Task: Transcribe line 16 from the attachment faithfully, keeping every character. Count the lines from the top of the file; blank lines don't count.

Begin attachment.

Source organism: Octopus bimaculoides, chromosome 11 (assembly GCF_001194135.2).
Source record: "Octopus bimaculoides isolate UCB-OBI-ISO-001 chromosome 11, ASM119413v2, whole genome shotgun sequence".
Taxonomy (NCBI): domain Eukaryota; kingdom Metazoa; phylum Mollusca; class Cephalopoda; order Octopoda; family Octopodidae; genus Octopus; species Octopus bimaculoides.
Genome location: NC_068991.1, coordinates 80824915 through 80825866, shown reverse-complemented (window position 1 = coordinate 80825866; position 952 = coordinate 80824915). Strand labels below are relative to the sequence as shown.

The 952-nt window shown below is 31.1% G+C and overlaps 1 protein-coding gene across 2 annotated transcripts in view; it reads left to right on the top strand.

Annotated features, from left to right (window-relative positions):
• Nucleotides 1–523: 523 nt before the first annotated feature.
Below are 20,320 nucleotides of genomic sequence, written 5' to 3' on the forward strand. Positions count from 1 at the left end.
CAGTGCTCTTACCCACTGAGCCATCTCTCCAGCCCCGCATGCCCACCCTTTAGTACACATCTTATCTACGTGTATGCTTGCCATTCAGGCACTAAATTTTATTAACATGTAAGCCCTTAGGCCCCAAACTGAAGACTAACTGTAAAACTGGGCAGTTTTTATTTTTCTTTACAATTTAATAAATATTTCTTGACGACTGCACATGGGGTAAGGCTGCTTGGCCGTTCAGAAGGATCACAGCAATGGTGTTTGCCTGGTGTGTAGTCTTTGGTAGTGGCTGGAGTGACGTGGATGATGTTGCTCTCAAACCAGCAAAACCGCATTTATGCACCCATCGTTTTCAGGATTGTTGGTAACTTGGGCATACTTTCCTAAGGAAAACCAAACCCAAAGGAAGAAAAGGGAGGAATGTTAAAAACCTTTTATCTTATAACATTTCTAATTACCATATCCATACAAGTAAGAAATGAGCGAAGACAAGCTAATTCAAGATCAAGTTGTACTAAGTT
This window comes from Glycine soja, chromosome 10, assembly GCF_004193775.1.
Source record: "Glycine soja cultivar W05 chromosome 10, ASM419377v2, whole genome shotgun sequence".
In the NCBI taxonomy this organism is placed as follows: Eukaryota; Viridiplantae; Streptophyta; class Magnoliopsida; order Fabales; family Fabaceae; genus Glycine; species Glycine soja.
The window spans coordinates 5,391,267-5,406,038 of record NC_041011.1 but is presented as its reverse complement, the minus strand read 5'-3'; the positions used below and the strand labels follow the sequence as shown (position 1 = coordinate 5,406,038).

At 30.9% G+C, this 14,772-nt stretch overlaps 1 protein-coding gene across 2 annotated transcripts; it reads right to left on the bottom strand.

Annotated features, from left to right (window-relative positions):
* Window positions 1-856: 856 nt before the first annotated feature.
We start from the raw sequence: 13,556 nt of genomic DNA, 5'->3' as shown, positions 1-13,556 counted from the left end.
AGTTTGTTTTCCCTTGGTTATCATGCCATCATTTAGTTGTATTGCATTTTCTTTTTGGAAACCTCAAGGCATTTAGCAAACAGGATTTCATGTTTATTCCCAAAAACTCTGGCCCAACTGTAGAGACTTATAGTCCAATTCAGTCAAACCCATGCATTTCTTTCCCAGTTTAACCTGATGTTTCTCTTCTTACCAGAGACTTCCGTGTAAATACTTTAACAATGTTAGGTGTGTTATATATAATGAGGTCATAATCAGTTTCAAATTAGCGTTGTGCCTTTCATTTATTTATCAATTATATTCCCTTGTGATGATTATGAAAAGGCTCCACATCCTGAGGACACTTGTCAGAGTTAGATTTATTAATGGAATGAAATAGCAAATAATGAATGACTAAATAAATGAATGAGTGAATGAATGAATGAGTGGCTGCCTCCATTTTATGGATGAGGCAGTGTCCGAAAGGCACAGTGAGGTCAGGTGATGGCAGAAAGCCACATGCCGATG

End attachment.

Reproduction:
* Window positions 1-856: 856 nt before the first annotated feature.